Each subject was asked to complete the experimental procedure once on each of five occasions, where the occasions were separated by as little as 24 hours and by as much as three weeks. Each session required approximately 45 minutes to complete.
In each trial, subjects were presented with one repeating rhythmic auditory pattern and were asked to respond by striking a key on a synthesizer keyboard synchronous with the perceived starting point of the pattern. Subjects were asked to continue to strike the key at the beginning of each repetition until confident that they had perceived the starting point. Once subjects were confident of their response, they were asked to press a mouse button ending the trial.
The PsyLog software  running on a NeXT workstation was modified to present the stimuli and gather the responses. Subjects were presented with a short set of practice trials and then a set of 115 experimental trials. Subjects were informed that they could rest at any time that they became fatigued, and that the software would wait for them.
A single rhythmic stimulus was composed of a fixed number of beats: equal intervals of time which could either be empty or be filled with a percussive sound at the beginning of the interval. Thus a measure could be represented by a binary number where each binary digit represents a beat: a zero representing an empty interval and a one representing an interval with a percussive sound at its beginning. The set of stimuli for Experiment 1 consisted of all of the unique rhythmic patterns of length 8 or less, 115 patterns in all.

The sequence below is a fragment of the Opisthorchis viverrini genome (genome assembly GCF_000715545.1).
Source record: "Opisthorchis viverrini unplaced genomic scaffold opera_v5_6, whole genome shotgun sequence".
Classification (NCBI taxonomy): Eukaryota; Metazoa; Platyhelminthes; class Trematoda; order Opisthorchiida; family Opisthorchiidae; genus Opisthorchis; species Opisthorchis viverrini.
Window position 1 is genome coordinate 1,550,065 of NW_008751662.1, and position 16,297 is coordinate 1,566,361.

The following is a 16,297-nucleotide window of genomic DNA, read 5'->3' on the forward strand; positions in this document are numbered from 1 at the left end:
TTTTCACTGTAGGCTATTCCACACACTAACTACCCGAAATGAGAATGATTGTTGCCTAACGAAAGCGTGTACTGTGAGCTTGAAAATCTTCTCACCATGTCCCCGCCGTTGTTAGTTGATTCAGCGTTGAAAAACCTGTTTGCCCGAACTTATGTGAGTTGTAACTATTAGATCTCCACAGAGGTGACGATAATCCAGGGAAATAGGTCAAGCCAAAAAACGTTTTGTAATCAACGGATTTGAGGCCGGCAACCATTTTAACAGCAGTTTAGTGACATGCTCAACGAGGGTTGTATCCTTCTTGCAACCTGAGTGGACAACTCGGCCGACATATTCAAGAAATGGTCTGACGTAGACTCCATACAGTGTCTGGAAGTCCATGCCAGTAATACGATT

In each trial, the stimulus initially began with a short beat length of 10 ms which quickly slowed to a steady beat length of 250 ms. The beat on which the stimulus was initiated was chosen at random for each presentation of the stimulus. The combination of these two methods minimized the subjects' ability to associate the beginning of the presentation of the first beat of the stimulus with the perceived beginning of a measure within the repeating pattern.
The percussive sound used in this experiment was a synthesized musical cowbell produced by a Roland MT-32 MIDI wavetable synthesis module and delivered to the subjects binaurally via Sennheiser HD--414--SL headphones. The user responded by striking a key on a Kawai K5 Digital Synthesizer keyboard. Several variables were measured for each keypress: the time of response in milliseconds relative to the beginning of the presentation of the stimulus; the time of response in milliseconds relative to the beginning of the pattern as represented internally by the computer software; and the velocity of the response as an integer between 1 and 127.